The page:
The ‘living q’—an interactive method for actor engagement in transnational marine spatial planning
    Ripken, Malena ; Keijser, Xander ; Klenke, Thomas ; Mayer, Igor - \ 2018
    Environments 5 (2018)8. - ISSN 2076-3298 - p. 1 - 11.
    Communication - Interaction of actors - Marine/maritime spatial planning - Participatory approach - Q Methodology - Stakeholder engagement

    The interaction of stakeholders is regarded key in modern environmental and spatial planning. Marine/maritime spatial planning (MSP) is an emerging marine policy domain, which is of great interest worldwide. MSP practices are characterized by diverse approaches and a lack of transnational cooperation. Actors with various backgrounds have to identify mismatches and synergies to jointly aim towards coherent and coordinated practices. The ‘Living Q’ is a communication method to make actors aware systematically about their viewpoints in an interactive, communicative and playful environment, while it draws on results of a proceeding ‘Q Methodology’ study. Results from ‘Living Q’ exercises with international expert’s groups from European Sea basins show that the method is capable to foster communication and interaction among actors participating in ‘Living Q’ exercises, while having the potential to generate added value to planning processes by actor interaction in a collaborative setting.

    Stakeholder engagement in Maritime Spatial Planning : The efficacy of a serious game approach
    Keijser, Xander ; Ripken, Malena ; Mayer, Igor ; Warmelink, Harald ; Abspoel, Lodewijk ; Fairgrieve, Rhona ; Paris, Crawford - \ 2018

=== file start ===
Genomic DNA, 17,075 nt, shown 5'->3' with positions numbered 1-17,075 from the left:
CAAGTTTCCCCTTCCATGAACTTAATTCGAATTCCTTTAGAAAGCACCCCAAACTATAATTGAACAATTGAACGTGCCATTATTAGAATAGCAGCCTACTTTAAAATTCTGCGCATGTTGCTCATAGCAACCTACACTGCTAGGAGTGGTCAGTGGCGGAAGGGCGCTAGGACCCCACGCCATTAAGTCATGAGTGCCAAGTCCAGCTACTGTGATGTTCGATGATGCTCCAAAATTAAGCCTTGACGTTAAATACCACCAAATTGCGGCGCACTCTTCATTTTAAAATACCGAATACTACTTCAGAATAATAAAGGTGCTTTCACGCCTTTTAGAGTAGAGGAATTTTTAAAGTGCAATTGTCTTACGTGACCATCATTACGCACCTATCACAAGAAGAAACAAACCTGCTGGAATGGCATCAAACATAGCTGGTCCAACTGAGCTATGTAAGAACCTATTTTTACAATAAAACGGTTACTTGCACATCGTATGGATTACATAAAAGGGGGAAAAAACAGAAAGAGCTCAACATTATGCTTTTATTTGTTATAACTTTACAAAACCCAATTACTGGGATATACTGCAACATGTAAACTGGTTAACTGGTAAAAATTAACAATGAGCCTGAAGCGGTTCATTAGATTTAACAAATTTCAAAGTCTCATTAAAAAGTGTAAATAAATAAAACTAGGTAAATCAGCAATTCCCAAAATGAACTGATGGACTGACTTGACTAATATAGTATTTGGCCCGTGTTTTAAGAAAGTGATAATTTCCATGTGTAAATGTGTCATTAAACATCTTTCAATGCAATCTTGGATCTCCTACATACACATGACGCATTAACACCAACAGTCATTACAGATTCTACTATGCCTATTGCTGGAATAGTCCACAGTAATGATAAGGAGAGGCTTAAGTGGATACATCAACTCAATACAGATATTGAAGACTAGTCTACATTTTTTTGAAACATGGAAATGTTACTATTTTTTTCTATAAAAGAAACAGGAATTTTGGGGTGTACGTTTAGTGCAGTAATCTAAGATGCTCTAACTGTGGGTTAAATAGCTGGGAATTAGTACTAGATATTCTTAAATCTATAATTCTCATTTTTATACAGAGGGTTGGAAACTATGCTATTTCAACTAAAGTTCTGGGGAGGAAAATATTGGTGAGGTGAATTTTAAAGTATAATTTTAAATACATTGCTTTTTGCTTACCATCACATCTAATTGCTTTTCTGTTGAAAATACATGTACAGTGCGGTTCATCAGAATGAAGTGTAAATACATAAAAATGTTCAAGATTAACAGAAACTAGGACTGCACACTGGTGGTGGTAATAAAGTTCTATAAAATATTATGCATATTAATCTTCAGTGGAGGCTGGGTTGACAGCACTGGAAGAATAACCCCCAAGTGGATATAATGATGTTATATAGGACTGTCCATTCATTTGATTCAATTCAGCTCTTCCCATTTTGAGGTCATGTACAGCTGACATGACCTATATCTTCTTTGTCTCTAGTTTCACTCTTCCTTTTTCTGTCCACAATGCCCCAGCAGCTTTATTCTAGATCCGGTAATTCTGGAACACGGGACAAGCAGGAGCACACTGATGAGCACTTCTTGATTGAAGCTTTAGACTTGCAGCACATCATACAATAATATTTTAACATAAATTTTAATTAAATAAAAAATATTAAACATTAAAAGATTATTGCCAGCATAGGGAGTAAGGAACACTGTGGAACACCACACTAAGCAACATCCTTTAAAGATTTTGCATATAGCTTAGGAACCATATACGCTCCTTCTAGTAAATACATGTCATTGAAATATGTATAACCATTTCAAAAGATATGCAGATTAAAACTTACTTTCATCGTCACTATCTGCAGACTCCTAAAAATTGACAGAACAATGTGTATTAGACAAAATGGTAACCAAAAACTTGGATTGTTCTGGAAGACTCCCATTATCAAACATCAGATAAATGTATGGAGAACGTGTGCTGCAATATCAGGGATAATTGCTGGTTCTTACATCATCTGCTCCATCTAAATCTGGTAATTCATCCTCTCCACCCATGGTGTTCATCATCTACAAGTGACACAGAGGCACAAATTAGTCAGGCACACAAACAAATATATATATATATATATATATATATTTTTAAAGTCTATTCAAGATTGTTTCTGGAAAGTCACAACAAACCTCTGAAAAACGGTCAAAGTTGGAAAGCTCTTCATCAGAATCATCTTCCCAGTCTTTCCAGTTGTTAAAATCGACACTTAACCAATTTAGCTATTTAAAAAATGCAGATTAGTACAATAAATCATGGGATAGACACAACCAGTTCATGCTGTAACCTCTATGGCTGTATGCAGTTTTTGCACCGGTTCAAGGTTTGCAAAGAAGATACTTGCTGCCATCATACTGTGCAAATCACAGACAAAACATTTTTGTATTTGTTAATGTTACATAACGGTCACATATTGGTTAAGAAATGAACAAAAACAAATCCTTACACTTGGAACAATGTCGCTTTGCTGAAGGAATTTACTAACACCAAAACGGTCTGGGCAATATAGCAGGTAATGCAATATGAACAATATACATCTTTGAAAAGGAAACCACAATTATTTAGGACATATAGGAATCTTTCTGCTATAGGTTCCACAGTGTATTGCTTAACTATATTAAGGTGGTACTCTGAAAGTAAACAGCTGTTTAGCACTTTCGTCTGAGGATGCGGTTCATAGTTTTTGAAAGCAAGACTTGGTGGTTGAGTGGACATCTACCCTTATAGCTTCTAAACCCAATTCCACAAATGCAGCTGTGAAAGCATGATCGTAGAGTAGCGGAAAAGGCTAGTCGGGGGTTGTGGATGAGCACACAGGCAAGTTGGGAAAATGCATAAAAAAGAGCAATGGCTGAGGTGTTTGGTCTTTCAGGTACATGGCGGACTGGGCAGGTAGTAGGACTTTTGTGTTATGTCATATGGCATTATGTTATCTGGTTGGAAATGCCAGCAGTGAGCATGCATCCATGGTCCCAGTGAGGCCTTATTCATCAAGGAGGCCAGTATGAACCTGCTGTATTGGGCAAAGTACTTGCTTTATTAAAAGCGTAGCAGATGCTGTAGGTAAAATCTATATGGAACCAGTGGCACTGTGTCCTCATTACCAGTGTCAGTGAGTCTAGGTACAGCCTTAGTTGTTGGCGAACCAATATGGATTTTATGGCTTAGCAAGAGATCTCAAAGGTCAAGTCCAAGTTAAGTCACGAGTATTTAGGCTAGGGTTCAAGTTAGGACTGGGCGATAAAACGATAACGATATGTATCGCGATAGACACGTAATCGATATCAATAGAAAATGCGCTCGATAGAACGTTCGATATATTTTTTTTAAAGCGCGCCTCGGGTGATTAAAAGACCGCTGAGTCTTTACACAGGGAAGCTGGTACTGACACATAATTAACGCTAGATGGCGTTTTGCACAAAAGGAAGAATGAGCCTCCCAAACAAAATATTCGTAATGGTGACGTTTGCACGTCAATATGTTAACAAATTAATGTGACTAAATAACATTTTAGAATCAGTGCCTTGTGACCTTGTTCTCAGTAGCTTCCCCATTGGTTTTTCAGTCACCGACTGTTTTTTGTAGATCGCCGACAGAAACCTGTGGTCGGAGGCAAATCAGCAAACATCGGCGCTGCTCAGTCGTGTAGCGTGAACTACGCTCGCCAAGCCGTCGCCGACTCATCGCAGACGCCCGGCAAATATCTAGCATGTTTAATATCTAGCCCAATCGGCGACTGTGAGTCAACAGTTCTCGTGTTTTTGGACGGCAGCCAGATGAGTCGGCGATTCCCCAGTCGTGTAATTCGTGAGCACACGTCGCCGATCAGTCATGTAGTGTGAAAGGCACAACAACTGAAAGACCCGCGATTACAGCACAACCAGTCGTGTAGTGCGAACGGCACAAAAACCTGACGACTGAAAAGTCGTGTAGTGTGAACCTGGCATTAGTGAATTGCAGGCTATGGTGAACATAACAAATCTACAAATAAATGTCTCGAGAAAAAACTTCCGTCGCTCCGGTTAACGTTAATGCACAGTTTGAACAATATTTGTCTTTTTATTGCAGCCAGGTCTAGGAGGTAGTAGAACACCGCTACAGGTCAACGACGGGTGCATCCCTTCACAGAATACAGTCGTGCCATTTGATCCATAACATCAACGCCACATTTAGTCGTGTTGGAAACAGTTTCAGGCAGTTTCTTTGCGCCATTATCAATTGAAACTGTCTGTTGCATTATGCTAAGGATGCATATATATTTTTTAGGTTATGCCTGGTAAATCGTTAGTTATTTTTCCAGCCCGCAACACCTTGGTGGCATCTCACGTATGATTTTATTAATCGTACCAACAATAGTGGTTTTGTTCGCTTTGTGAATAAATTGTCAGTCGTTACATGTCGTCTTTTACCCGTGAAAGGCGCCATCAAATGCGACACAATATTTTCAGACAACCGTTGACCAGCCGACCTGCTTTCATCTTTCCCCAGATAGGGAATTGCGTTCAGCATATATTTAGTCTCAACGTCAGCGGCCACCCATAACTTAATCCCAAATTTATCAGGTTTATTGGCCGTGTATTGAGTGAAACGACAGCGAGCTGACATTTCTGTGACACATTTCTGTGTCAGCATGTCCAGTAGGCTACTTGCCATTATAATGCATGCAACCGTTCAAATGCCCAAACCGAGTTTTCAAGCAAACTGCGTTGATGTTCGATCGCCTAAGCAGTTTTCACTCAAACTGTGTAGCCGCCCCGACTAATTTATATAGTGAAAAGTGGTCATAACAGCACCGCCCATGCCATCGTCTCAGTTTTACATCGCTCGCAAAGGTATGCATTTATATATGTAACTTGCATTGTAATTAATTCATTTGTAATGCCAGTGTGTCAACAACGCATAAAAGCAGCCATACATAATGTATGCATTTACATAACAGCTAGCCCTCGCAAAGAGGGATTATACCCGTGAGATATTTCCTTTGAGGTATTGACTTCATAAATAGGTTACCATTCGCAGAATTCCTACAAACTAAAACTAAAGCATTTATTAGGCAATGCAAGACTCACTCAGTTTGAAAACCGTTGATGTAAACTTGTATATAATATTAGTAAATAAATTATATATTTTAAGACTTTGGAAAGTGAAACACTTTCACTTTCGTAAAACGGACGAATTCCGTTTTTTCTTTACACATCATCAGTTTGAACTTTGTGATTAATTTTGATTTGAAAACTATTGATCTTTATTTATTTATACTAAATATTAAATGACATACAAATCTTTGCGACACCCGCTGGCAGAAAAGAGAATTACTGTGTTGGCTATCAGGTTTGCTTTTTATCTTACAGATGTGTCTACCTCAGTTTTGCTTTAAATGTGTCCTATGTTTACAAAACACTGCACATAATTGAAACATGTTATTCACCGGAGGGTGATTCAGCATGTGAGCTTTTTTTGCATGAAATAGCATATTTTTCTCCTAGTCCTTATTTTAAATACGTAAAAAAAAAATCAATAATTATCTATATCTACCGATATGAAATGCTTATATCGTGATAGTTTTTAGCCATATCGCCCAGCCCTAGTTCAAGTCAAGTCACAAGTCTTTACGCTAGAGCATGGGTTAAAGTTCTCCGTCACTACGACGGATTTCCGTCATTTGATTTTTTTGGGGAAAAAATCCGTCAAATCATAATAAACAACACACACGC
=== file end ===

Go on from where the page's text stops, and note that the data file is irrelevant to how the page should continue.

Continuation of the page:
Water 10 (2018)6. - ISSN 2073-4441
    Blue Growth - Good Environmental Status - Maritime Spatial Planning (MSP) - Serious game - Stakeholder participation

    The 2014 EU Directive on Maritime Spatial Planning (MSP) lays down obligations for the EU Member States to establish a maritime planning process, resulting in a maritime spatial plan by 2020. Consultation should be carried out with local, national and transnational stakeholders. Stakeholder engagement in MSP is complex because of the great number and diversity of maritime stakeholders and the unfamiliarity of some of these stakeholders with MSP and its potential impact. To facilitate stakeholder engagement in MSP, the 'MSP Challenge' table top strategy game was designed and played as part of several stakeholder events in different European countries. The authors study the efficacy of the game for stakeholder engagement. Background and evaluation data of nineteen game sessions with a total of 310 stakeholders with different backgrounds were collected through post-game surveys. Furthermore, the efficacy of the game for stakeholder engagement processes, organised by competent MSP authorities in Scotland and Belgium, is studied in more detail. The results show that the board game, overall, has been a very efficient and effective way of familiarising a great diversity of stakeholders with MSP and to create meaningful interaction and learning among stakeholders in formal planning processes. However, the case studies also show that contextual factors-the level of familiarity with MSP and participants' perception to sustainability-influences the efficacy of the game.

    Serious Games as planning support systems : Learning from playing maritime spatial planning challenge 2050
    Jean, Steven ; Gilbert, Laura ; Medema, Wietske ; Keijser, Xander ; Mayer, Igor ; Inam, Azhar ; Adamowski, Jan - \ 2018
    Water 10 (2018)12. - ISSN 2073-4441
    Knowledge co-creation - Maritime spatial planning - Planning support systems - Serious games - Sustainability